At first, a hospital seems an unlikely workplace for a former electrical engineer, but this doesn’t matter to Ervin Sejdić, the new Research Chair in Artificial Intelligence for Health Outcomes at North York General Hospital (NYGH). What matters to him is finding the best and most efficient ways to care for patients, using whatever technologies or theories he can find.
“There’s plenty of great discoveries out there,” he explains. “The problem is often researchers develop things without thinking about the practical applications. My focus is linking everything that’s out there already so that it makes the most sense for the patients.”
As a translational researcher, Sejdić is interested in using basic scientific discoveries to build new therapies or medical procedures, picking through insights gleaned from a laboratory setting and mix-and-matching them with other theories or devices. “We’ve made amazing advances in basic science but there are still ways to go before they are useful to our patients,” Sejdic says. “My feeling is that you don’t develop a hammer looking for a nail. You have a nail and then you develop the hammer that is suitable for the nail.”
While an electrical engineer by trade, Sejdić was initially attracted to health care by the idea of helping patients after his mother passed away from cancer. After completing his PhD, he learned of a project involving swallowing with children, under the guidance of the late Dr. Glenn Berall, a physician at North York General who specialized in paediatric nutrition. Sejdić’s post-doc advisor was working at Holland Bloorview Kids Rehabilitation Hospital with Dr. Berall to develop different strategies to help children with swallowing disorders (dysphagia).
“My post-doc advisor knew that I was into data analytics and that’s what they were looking for on their team,” Sejdić says. “So I guess you could say I was in the right place at the right time – I knew I wanted to branch out into medicine and they were looking for someone with my skills.”
What started off as a one-year stint at Holland Bloorview ended up being three. Since then, his work has led him to discoveries in areas including vascular aging, swallowing difficulties, gait analysis, advanced information systems in medicine, rehabilitation engineering, assistive technologies and anticipatory medical devices. His research studies have resulted in co-authoring over 100 scientific publications in the last seven years.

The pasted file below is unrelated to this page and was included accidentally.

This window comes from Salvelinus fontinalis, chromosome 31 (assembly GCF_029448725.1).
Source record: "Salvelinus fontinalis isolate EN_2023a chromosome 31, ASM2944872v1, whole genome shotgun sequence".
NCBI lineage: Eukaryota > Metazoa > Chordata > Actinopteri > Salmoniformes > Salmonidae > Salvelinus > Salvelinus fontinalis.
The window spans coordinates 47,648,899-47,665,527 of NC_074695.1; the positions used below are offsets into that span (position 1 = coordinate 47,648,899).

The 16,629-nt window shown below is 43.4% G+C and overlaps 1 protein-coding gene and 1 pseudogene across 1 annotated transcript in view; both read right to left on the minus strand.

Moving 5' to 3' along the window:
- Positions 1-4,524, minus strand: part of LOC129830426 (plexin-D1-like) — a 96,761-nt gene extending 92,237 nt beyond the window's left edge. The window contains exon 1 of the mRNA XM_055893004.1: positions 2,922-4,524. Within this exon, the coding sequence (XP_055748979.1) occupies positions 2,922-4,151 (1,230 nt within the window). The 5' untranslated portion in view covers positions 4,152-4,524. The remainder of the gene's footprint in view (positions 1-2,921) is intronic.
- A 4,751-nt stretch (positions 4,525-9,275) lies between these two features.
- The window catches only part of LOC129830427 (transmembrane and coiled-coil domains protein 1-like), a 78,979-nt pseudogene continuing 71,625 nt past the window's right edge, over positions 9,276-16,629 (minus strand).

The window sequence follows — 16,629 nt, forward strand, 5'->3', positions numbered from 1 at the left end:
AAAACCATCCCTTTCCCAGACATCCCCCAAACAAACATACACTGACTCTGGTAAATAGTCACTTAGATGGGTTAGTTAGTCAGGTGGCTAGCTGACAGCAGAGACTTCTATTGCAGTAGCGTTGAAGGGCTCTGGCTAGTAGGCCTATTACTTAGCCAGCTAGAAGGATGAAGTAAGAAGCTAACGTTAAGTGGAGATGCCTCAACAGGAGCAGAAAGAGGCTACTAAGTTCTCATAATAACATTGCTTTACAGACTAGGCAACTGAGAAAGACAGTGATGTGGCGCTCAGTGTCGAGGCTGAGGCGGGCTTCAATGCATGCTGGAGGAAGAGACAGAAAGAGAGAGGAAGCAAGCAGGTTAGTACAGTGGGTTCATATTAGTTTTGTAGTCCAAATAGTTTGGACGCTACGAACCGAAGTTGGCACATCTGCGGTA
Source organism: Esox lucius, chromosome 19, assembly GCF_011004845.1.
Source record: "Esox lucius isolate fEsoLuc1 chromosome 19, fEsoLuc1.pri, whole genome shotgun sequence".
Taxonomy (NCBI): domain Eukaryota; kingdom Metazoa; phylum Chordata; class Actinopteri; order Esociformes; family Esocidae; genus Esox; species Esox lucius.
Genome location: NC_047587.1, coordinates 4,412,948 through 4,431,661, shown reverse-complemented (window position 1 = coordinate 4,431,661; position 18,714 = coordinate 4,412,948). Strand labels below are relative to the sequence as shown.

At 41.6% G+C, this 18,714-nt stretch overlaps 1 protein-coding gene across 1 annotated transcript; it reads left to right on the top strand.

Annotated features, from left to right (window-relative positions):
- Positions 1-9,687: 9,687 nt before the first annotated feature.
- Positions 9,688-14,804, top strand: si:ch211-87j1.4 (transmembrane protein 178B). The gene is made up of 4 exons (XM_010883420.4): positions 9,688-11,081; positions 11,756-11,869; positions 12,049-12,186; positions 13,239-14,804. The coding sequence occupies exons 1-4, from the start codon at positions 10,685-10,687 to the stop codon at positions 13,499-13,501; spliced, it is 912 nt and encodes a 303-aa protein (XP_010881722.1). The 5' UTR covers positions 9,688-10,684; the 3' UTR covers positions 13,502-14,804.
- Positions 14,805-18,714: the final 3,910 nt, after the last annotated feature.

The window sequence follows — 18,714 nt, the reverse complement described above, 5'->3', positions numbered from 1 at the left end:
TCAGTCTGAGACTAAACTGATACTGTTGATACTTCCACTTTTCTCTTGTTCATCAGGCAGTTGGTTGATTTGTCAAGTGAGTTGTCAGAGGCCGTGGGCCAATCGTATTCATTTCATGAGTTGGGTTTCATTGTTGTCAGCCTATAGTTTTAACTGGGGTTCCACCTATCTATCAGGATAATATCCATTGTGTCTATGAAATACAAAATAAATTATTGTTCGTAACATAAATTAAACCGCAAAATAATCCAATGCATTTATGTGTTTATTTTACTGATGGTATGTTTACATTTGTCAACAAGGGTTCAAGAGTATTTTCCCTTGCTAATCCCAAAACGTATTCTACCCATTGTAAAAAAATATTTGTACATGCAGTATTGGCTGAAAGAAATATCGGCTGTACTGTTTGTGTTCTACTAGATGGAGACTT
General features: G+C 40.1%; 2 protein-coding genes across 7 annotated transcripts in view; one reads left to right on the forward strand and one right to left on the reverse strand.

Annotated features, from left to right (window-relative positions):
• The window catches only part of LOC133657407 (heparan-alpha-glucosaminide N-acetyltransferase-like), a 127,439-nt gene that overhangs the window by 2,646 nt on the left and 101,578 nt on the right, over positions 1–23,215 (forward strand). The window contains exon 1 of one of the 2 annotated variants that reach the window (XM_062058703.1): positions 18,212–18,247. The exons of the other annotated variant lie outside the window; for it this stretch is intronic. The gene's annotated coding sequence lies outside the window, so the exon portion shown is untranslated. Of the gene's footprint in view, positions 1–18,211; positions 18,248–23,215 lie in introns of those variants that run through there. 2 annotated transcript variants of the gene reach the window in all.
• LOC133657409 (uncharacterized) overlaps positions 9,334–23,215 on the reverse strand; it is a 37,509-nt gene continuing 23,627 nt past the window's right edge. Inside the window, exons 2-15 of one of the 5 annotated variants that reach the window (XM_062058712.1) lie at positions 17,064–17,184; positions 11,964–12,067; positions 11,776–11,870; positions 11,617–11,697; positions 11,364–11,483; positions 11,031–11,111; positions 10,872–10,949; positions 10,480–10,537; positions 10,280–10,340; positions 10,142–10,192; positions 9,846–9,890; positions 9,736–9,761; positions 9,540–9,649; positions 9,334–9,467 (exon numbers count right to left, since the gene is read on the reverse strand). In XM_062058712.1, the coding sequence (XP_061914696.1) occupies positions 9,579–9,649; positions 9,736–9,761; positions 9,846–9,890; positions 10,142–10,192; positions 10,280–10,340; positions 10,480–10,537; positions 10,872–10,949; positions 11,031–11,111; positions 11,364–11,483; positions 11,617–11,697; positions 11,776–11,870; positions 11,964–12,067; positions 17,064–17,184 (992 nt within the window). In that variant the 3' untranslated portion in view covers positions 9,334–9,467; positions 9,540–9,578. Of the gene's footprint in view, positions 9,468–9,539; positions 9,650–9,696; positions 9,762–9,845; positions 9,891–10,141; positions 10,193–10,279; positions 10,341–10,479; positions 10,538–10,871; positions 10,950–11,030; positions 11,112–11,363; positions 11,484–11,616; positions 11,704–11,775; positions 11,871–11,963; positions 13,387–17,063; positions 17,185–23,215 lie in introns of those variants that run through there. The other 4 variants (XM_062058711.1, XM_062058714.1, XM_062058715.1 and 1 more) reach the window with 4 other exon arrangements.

After working for three years at Holland Bloorview, Sejdić was recruited to work as a research fellow at Harvard Medical School. A year later, he became an Assistant Professor in the Department of Electrical and Computer Engineering, Swanson School of Engineering, University of Pittsburgh, where he was promoted to an Associate Professor in 2017. His enormous potential has been recognized by his peers through numerous awards, including the National Science Foundation Faculty Early Career Development Award and the 2013 Presidential Early Career Award for Scientists and Engineers, which is the highest honour bestowed by the United States.
“It was quite surreal being in the White House,” he remembers. “Of course, it was a real honour to be recognized by the Obama administration for the work in dysphagia – work that I initially began in Toronto.”
When Sejdić learned of the opportunity of the new research chair at NYGH, he jumped at the opportunity. “It’s like I’ve come full circle, as I began my career in health care working with Dr. Berall,” he says. “I’m also very attracted in working with translational research at a community academic hospital. This isn’t about innovating for the sake of innovation. This is about innovating to address pressing needs.”
These needs can include everything from continuing his work in dysphagia to falls prevention. “We can still achieve a lot using existing technology,” Sejdić says. “I will use anything that works. It’s all about stripping everything down to the absolute necessity.”
Ervin Sejdić is North York General’s fifth Research Chair, joining Monika Kastner, the Research Chair in Knowledge Translation and Implementation, Patricia Trbovich, the Badeau Family Research Chair in Patient Safety and Quality Improvement, Katie Dainty, the Research Chair in Patient-Centred Outcomes, and Michelle Greiver, the Gordon F. Cheesbrough Research Chair in Family and Community Medicine, in our effort to strengthen the spirit of inquiry and our capacity to generate evidence that will transform the delivery of health care in Ontario. The hospital is immensely grateful to our generous donors and our North York General Foundation who supported the establishment of the Research Chairs.
This article first appeared in the December 2019- January 2020 issue of The Pulse.
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